Religion in Immigration Detention: Securing Faiths in a State of Removal

“In examining the role of religion in immigration detention, this project not only reveals the unsuspected tentacles of elite power but also the overlooked power of faith in freeing immigrants from inhumane capture and deportation. ”

Team Members/Contributors

Gregory Lee Cuellar Austin Presbyterian Theological Seminary Contact Me

About this award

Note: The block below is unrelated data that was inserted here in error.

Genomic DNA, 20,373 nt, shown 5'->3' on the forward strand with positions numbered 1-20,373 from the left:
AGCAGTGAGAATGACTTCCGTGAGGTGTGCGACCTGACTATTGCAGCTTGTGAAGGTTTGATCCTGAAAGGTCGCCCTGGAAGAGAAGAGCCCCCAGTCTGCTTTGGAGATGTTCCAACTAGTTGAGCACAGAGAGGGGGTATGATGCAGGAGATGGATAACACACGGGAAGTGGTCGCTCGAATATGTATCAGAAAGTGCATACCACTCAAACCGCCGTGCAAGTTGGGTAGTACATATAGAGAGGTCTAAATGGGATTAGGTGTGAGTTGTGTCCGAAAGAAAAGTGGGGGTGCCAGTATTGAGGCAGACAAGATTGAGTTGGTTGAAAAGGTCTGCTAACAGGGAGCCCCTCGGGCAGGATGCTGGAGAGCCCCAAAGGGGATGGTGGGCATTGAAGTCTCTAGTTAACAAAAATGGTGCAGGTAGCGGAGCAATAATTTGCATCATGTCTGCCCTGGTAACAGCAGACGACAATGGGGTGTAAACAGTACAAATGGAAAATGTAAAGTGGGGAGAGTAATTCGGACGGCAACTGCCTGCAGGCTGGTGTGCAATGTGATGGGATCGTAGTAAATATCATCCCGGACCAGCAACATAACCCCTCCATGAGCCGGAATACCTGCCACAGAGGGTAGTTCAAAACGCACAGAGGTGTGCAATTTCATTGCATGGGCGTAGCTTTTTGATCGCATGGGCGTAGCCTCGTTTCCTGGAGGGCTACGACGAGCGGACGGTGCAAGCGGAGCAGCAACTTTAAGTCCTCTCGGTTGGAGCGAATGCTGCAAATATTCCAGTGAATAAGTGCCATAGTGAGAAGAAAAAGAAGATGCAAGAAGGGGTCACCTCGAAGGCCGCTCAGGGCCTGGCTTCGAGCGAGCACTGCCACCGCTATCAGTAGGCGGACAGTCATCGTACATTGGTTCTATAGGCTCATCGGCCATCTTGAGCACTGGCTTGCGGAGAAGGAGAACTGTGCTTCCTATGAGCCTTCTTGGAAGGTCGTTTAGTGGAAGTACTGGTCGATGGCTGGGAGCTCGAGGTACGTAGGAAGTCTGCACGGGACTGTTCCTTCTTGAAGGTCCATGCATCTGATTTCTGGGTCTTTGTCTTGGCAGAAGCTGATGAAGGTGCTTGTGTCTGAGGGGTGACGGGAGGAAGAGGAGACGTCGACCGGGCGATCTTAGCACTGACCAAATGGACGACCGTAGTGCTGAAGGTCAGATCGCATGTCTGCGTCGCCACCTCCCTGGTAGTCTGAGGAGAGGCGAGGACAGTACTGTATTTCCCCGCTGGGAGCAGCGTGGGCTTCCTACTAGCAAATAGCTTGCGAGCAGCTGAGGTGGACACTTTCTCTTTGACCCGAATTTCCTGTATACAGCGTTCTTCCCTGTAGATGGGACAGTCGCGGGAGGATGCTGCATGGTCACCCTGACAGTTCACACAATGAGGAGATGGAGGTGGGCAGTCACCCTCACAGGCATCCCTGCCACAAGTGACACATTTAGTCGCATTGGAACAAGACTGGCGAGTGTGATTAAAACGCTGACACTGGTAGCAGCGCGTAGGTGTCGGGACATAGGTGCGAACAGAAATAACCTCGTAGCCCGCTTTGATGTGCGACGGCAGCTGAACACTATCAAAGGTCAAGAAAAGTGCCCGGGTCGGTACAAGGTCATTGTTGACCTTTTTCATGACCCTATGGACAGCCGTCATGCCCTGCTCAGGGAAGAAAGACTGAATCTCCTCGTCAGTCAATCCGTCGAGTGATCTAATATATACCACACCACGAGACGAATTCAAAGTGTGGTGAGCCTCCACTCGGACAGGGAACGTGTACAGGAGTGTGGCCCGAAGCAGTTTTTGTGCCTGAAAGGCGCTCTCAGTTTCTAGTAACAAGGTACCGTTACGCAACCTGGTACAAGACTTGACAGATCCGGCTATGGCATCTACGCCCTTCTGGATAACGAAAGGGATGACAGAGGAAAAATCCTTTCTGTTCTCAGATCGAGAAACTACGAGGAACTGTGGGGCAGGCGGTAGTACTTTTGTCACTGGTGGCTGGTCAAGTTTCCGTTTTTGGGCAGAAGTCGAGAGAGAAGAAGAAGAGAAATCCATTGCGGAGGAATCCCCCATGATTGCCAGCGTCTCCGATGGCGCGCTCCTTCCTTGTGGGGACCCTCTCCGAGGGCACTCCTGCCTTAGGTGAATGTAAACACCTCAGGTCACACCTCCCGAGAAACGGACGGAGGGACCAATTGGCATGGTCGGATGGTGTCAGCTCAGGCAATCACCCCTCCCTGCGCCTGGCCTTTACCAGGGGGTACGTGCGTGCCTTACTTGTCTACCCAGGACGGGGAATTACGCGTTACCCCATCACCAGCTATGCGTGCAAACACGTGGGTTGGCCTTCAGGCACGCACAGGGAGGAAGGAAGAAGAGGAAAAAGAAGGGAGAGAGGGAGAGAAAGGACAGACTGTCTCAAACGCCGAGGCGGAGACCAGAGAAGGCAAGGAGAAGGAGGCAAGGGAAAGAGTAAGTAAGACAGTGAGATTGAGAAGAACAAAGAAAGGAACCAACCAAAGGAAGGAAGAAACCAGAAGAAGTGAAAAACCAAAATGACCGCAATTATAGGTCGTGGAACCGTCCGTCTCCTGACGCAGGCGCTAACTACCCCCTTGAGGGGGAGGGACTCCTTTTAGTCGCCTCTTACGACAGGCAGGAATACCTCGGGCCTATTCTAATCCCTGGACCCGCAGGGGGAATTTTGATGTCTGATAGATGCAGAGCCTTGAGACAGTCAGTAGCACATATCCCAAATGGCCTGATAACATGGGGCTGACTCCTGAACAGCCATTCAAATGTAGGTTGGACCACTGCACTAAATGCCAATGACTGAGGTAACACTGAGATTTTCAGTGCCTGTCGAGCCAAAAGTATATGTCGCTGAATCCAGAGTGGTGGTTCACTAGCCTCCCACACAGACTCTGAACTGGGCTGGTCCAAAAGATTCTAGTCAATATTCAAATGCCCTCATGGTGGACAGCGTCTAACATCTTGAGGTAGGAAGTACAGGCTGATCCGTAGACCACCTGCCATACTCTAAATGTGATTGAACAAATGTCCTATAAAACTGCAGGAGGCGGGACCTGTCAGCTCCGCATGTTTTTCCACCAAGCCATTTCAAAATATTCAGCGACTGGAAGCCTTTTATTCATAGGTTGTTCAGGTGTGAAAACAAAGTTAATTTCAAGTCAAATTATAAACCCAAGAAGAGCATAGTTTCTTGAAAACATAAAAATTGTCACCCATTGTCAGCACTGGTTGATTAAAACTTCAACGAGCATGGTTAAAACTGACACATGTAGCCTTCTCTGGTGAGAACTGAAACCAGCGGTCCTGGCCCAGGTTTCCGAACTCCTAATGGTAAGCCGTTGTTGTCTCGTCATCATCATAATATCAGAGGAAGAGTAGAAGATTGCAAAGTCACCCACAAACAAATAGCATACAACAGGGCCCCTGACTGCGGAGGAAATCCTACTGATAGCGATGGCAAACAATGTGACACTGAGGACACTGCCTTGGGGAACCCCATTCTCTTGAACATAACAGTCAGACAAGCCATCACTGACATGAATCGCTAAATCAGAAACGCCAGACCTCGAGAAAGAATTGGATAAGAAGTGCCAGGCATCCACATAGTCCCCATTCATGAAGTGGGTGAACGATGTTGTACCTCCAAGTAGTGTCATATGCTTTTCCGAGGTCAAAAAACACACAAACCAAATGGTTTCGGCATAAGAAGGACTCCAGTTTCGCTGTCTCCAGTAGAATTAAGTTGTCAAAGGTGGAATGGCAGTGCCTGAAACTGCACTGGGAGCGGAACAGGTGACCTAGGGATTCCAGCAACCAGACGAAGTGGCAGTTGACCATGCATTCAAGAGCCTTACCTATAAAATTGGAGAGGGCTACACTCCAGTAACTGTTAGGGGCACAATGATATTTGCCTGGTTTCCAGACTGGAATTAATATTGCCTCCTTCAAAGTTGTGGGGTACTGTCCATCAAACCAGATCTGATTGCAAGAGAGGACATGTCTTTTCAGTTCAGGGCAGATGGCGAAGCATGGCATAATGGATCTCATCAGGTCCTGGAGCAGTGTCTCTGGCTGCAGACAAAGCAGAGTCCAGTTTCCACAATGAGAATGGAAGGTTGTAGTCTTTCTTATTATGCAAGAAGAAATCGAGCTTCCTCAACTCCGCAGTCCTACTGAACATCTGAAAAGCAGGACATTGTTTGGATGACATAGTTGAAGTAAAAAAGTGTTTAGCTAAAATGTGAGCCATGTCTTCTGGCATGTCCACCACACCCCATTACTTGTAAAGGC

This project aims to examine the current role of religion in both structuring immigration detention and fostering resistance to detention in the United States and the United Kingdom. It does so by focusing on the following areas of analysis: 1) control of religion by the private corporations that run detention facilities; 2) religious activists and communities of faith resisting detention; 3) the religious views and practices of detained immigrants. Pertinent to the issue of control are the carceral logics woven into the architecture of detention chapels and the rhetorics and procedures used by private corporations to ensure a specific type of chaplain within their detention facilities. Here, the aim is to interrogate the degrees to which religion is instrumentalized by elite power to exert control over detainees in ways that advance the profit goals of the private corporations rather than their emancipation. Opposite to these forms of control is the work of religious-based activism in mobilizing public resistance to the immigration detention industrial complex. Specific to the final area of analysis is how religious beliefs and practices offer detained immigrants powerful resources for resisting the dehumanizing logic of detention and constructing a counter-discourse of emancipation.